Labor and Birth Positions for Plus Size Women
Gina Gerboth, RM, CPM, IBCLC, a size friendly homebirth midwife, joins us to talk about labor and birth positions for plus size women.
Plus size women face the same dilemma that all laboring women face: how can I make myself more comfortable, and promote efficient labor progress, during labor. Though all women find some positions work better than others, plus size women may find some positions are considerably more workable than others.
When it comes to labor and birth positions for plus size women, Margaret found hands-and-knees to be her lifesaver during labor. In this position, you promote optimal positioning of the baby, and can adapt it to be even more supportive for those times you really need to rest a bit. Leaning over the birth ball, a stack of pillows, the back of the hospital bed, or your partner’s lap can be quite restful and take the weight off of your arms and wrists. Additionally, delivering in the hands-and-knees position is great physiologically, takes pressure off the perineum (to help reduce tearing), and gives the birth attendant easy access to the baby for assistance. Some plus size women report feeling more exposed in this position, but rest assured that all birthing women are beautiful, and there is no judgment among supportive birth attendants.
Amy, whose labor was induced and restricted to bed due to high blood pressure, also found hands-and-knees to be a great position, and alternated between that and the restorative yoga pose supta baddha konasana, or reclining bound angle pose. This is restful and supportive, and keeps the pelvis nice and open to make room for the baby.
Several women said water was their labor tool of choice. The buoyancy and well-known pain relieving aspects of water helped Arian and JoDee. Arian was able to float in the water during the delivery of her son, and JoDee combined the birth pool and hands-and-knees positioning for the birth of her daughter.
JoDee also said the birth ball was an indispensable labor tool. Sitting on the ball is supportive to your perineum, allows you to make subtle shifts to your position, and gives your support team easy access for back rubs and the like. You can also combine ball-sitting with forward leaning positions, which, again, help the baby rotate into a nice anterior position. If for some reason you are confined to bed, or if you just need a rest, a smaller ball or “peanut” ball can be used to support your upper leg in a side-lying position, as well.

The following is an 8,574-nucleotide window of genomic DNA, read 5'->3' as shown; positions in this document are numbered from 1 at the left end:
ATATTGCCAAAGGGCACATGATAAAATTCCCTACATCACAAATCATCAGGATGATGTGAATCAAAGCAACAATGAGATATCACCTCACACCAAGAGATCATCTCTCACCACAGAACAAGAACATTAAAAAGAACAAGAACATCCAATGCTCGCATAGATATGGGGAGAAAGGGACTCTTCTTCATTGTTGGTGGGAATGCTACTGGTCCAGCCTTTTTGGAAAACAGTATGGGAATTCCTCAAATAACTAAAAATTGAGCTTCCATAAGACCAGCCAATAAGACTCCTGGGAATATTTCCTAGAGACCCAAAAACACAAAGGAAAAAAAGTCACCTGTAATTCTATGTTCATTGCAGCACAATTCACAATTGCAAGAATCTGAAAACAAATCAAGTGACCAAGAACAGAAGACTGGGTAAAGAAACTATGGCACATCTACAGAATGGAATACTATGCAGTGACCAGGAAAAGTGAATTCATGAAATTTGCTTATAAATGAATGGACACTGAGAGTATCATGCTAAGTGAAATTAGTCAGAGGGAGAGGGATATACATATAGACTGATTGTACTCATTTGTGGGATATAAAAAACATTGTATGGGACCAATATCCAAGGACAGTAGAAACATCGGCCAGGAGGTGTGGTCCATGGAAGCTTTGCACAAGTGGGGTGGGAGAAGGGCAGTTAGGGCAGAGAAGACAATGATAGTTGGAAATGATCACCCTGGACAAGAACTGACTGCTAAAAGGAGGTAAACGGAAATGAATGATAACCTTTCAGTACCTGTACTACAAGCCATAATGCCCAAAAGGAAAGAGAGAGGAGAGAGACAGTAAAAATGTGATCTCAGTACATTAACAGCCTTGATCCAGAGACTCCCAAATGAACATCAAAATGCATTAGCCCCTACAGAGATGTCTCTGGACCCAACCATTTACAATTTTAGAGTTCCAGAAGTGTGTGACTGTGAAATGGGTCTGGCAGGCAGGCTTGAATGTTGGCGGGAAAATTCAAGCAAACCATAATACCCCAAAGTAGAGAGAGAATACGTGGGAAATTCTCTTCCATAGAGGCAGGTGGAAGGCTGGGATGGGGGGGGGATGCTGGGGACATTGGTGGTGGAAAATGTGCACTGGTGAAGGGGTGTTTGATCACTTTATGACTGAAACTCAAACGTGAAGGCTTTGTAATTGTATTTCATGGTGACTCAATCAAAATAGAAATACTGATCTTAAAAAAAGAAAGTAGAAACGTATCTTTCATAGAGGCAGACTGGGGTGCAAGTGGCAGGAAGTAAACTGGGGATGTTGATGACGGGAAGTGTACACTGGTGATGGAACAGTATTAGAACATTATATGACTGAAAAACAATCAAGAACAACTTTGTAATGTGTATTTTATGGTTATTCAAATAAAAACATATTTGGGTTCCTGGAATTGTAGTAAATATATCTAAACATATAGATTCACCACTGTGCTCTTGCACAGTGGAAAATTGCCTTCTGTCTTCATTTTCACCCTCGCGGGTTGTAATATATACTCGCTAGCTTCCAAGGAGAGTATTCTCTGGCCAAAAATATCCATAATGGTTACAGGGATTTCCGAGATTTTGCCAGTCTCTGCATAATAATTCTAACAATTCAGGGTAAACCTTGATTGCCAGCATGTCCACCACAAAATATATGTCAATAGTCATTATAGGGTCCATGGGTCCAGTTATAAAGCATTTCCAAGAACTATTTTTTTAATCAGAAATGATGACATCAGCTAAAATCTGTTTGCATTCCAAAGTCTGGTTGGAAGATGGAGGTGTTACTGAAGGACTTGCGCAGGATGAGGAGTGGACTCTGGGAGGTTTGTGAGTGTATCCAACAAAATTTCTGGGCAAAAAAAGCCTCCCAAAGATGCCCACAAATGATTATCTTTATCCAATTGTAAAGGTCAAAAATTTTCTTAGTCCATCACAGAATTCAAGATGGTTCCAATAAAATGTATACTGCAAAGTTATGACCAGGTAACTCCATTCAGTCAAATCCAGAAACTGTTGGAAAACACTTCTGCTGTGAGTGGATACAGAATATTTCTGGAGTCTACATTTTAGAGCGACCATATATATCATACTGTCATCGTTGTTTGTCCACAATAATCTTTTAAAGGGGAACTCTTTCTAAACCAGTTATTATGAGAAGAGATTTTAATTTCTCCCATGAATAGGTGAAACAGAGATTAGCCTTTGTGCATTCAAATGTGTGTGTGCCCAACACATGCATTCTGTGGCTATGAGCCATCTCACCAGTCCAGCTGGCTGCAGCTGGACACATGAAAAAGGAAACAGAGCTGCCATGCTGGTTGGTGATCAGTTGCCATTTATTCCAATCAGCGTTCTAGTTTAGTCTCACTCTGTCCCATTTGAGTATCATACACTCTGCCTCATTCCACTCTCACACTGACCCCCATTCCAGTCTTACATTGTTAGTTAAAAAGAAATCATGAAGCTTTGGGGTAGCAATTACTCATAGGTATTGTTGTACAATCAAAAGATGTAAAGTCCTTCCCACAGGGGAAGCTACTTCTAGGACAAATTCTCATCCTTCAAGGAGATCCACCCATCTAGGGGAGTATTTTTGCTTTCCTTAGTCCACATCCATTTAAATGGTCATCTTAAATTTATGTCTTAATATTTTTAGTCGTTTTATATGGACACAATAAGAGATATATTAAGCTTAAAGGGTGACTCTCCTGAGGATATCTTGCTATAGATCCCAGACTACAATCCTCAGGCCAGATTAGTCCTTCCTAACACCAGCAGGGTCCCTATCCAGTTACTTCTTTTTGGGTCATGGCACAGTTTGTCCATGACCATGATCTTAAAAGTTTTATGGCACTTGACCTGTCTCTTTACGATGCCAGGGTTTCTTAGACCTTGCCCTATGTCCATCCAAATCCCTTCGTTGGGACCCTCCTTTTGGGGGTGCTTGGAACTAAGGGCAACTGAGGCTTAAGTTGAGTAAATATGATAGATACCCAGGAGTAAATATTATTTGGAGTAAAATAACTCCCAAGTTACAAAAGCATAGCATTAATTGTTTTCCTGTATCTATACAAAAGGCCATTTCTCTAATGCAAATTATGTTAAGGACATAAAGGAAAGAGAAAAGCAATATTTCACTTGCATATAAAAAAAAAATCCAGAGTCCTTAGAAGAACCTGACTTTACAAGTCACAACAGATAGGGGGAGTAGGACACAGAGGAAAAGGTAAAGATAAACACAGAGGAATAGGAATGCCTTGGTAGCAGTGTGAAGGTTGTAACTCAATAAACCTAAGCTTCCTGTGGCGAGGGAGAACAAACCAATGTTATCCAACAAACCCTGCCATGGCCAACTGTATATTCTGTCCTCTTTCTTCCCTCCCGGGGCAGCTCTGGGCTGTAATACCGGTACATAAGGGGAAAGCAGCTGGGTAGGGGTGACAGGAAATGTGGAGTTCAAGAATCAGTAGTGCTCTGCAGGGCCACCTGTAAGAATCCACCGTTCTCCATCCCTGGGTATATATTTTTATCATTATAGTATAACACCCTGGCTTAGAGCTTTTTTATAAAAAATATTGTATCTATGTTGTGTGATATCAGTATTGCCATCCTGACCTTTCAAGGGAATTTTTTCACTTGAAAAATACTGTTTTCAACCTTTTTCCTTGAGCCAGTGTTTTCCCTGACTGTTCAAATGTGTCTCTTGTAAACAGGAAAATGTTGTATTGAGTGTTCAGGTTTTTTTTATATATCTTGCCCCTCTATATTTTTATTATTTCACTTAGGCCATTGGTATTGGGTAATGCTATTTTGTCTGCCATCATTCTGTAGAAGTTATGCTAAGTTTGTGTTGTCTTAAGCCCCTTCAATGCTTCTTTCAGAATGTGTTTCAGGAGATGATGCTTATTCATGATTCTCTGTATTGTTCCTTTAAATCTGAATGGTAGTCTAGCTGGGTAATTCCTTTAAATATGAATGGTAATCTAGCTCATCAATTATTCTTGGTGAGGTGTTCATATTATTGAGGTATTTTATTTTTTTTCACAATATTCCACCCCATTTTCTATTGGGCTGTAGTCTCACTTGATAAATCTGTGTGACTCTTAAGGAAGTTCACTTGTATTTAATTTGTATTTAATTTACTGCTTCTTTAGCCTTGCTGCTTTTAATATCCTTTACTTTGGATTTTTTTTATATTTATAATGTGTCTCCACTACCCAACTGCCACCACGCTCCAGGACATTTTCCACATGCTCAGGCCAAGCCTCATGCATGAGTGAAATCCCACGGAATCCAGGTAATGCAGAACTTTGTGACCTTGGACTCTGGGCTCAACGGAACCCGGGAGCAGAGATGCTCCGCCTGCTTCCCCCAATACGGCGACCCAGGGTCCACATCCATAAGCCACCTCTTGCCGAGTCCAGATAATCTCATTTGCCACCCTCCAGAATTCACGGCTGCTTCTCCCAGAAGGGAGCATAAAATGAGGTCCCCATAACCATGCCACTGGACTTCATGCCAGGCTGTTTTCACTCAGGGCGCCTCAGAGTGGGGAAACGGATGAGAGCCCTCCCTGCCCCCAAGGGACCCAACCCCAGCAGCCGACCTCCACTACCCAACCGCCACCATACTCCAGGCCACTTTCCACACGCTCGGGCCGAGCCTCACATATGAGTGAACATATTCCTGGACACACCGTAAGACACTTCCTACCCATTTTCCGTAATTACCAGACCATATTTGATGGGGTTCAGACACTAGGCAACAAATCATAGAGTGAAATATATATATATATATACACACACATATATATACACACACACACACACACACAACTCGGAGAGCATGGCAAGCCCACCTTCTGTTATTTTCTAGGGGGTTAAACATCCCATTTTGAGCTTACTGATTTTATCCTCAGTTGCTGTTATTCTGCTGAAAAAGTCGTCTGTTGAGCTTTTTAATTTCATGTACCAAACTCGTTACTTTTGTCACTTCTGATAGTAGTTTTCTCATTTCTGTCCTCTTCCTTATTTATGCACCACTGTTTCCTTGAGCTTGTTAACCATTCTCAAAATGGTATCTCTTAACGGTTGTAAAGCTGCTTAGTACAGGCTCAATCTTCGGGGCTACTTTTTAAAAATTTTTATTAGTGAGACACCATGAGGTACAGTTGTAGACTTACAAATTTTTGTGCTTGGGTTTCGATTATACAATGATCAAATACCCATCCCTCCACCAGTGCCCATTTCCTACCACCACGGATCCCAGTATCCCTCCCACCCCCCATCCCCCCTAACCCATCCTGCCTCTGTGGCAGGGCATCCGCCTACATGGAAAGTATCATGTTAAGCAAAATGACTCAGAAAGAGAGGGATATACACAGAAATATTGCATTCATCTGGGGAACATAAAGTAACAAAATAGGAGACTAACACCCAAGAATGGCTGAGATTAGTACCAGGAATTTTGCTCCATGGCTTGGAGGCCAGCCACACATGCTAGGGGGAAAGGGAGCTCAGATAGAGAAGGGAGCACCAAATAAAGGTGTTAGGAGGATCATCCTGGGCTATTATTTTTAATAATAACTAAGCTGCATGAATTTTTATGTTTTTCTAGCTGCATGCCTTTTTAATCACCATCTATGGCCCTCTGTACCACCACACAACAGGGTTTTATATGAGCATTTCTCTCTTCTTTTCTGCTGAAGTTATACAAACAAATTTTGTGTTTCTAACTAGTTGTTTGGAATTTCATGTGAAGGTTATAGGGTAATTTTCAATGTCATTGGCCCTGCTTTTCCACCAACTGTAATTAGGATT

Nicole said that what felt good to her was to be forward-leaning and as upright as possible, whether sitting on the bed, standing and swaying, or kneeling—the position she ultimately utilized for pushing.
Dawn enjoyed the squat bar on the hospital bed, which gives the mother something to hang or lean onto. Often, the mom is more in a seated position on the edge of the bed, with the foot dropped down like a step, rather than in a true squat. Squatting may be something that plus size women find to be challenging or uncomfortable unless they are frequent squatters. Sitting on the bed, a birth stool, or even the toilet might prove to be more comfortable, while still providing the advantage of a more open pelvic outlet that squatting offer.
Some plus size women (and some smaller women) have “pendulous abdomens,” meaning that their belly leans forward, sometimes making it difficult for the baby’s head to engage in the pelvis. A belly band or rebozo can be used to hold the belly and promote engagement. Similarly, you can support your own belly by lifting it with your hands—especially during contractions. It will make the contractions feel stronger, but that is because the head is putting more pressure on the cervix, which leads to a more efficient labor.
In general, all women should consider changing positions with relative frequency. It is often the movement, as much as any particular position, that helps promote labor progress. Additionally, consider alternating between active and passive positions, so you might follow kneeling with side-lying (supporting your top leg with the ball) with walking with sitting and leaning forward on the birth ball. Even if a position feels more intense, try to give it a few contractions, since that likely means that position was doing some good work.
Above all, be flexible and follow your instincts. Your body was beautifully made to birth your baby.
To learn more about Gina and her birth services click here.
Subscribe to our informative weekly newsletter, and you'll receive a free resource on how to connect with a size-friendly care provider.